However, as the group gained more territory, it was forced to shift its focus to nationalist concerns—such as good governance and administration—and to embroil itself in Somali clan politics. This shift from a focus on global jihad created tensions in the group at precisely the time the UN approved the deployment of a regional peacekeeping force, known formally as the African Union Mission in Somalia (AMISOM).
While struggling initially, AMISOM helped bring the battlefront in Mogadishu to a stalemate. In Somalia's capital, the concentrated forces of the TFG and AMISOM were able to hold off the Islamist forces who had made the mistake of engaging a qualitatively better force in costly direct combat, sapping the group of precious men and resources. Compounding this mistake was Al-Shabaab's conflict with other rival non-state actors, which required the group to divide its forces.
By the end of 2010, the momentum had turned in favor of AMISOM, as evidenced by the group's ultimately successful counteroffensive that forced Al-Shabaab to withdraw from Mogadishu in August 2011. And following Al-Shabaab's defeat, the Kenyan military launched its own offensive into southern Somalia in October 2011, targeting Al-Shabaab territory and key border towns. Soon after, Ethiopia intervened against the group’s holdings in central Somalia.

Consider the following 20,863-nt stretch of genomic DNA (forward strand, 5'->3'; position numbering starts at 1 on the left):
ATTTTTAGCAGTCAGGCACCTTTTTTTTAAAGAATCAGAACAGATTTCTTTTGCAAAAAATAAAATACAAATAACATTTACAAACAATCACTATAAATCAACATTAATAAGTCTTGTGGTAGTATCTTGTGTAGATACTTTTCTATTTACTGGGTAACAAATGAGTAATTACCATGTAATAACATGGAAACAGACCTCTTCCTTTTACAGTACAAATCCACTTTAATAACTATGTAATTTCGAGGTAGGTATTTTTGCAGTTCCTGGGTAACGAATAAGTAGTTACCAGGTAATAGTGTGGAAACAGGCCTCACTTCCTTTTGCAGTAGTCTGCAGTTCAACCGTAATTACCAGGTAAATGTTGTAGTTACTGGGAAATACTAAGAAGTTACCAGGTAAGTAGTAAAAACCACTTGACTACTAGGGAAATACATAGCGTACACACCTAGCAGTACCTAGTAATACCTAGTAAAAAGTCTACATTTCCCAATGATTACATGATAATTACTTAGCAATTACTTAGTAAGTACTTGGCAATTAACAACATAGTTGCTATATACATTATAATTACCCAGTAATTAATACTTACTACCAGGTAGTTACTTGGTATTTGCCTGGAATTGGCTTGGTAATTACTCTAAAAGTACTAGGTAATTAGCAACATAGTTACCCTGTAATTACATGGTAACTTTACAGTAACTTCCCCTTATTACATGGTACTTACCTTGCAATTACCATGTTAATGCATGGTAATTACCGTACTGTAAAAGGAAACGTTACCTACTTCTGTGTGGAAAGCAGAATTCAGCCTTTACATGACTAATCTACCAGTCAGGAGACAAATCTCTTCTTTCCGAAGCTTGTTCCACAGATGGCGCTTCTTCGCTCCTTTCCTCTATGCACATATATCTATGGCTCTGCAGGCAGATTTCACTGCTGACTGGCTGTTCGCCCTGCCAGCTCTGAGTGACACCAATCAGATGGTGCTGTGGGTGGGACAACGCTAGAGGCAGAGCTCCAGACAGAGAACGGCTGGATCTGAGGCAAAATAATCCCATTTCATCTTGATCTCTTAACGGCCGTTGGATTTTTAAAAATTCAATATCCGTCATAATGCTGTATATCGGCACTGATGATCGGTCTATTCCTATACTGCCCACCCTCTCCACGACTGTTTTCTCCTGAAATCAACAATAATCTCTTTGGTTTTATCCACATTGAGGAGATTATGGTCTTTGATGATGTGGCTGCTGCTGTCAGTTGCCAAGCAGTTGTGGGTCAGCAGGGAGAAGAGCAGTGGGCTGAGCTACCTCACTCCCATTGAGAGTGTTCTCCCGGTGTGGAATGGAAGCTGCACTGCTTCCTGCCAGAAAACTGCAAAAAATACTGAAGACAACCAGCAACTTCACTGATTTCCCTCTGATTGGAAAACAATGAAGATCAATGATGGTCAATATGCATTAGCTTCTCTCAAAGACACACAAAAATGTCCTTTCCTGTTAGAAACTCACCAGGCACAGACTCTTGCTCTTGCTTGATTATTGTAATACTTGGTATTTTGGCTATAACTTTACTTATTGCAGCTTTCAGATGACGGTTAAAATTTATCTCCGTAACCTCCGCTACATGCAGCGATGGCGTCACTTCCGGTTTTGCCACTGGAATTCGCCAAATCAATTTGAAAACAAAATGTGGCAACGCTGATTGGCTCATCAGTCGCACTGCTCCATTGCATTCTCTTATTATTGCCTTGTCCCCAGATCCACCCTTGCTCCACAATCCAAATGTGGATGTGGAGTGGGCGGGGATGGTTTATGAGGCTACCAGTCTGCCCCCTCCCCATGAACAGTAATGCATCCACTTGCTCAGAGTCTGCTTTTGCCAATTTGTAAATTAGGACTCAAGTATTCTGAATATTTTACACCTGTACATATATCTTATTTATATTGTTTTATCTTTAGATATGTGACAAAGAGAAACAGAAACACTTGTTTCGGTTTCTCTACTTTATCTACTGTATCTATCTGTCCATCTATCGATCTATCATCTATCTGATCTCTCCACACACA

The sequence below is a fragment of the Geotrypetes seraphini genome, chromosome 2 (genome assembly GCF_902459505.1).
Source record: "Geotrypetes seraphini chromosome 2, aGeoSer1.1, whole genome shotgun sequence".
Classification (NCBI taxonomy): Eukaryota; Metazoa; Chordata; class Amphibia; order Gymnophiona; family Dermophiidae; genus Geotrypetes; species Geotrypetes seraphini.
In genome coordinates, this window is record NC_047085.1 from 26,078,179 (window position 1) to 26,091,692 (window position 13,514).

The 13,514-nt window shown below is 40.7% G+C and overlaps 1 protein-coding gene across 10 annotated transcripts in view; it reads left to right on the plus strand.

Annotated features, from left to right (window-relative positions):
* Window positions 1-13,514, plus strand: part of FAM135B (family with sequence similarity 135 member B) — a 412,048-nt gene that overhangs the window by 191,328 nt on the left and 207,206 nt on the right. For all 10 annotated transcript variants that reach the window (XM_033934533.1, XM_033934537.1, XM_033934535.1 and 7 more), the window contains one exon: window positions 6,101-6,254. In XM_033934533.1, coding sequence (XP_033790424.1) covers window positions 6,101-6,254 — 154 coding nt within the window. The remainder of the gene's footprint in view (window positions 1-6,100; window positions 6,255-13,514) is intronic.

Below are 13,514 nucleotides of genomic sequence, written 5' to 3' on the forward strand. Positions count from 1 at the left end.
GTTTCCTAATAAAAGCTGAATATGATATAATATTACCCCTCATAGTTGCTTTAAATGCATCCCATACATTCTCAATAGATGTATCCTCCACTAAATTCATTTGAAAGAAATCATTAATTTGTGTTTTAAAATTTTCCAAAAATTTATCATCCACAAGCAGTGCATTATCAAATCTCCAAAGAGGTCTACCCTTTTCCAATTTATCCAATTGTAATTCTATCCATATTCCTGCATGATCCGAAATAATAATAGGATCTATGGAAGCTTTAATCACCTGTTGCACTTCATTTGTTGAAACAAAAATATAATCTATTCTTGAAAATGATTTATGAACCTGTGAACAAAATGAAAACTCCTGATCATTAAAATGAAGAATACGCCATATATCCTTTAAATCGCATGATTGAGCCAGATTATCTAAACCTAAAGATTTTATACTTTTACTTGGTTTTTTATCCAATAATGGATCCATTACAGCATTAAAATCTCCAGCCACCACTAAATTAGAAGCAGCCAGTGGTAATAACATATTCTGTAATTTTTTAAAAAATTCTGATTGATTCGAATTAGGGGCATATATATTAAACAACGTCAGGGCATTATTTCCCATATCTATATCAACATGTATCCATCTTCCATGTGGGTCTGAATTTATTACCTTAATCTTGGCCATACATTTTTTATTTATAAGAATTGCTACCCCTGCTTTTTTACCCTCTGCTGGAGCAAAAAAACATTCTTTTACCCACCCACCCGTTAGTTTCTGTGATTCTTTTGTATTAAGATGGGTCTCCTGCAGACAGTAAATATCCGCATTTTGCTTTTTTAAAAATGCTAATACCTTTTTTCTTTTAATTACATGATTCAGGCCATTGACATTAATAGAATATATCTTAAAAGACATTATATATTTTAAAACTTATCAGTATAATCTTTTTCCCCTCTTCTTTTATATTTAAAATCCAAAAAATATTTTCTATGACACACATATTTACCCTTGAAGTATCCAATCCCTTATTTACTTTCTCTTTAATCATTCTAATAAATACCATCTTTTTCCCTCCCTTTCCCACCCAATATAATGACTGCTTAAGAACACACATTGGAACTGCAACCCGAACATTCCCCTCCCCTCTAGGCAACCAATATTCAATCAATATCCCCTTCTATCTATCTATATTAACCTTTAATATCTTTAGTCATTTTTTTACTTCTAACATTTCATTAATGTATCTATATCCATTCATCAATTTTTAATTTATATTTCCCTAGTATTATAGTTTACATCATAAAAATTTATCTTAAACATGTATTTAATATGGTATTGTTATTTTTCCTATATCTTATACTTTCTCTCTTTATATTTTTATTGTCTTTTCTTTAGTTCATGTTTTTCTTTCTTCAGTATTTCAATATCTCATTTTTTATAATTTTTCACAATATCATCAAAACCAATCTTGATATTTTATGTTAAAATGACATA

The combined Ethiopian, Kenyan, AMISOM, and TFG forces—in addition to rival non-state actors—successfully forced Al-Shabaab to retreat from its key territorial strongholds over the course of what proved to be an eventful 2012 for the beleaguered terrorist group. As a strategy to garner international support, the group announced a merger with Al-Qaeda in mid-February of that year, only to see, in the following 18 months, an internal division between its leader, Muktar Abdirahman Godane, and a group of his senior lieutenants. The split was ideological one, as Godane had a more internationalist vision for the organization(as part of Al-Qaeda’s global jihad), whereas the group of officers had a more nationalist vision. His senior leadership gradually became united and violent clashes occurred in June 2013 between Godane loyalists and forces loyal to one of his lieutenants, with Godane as the victor.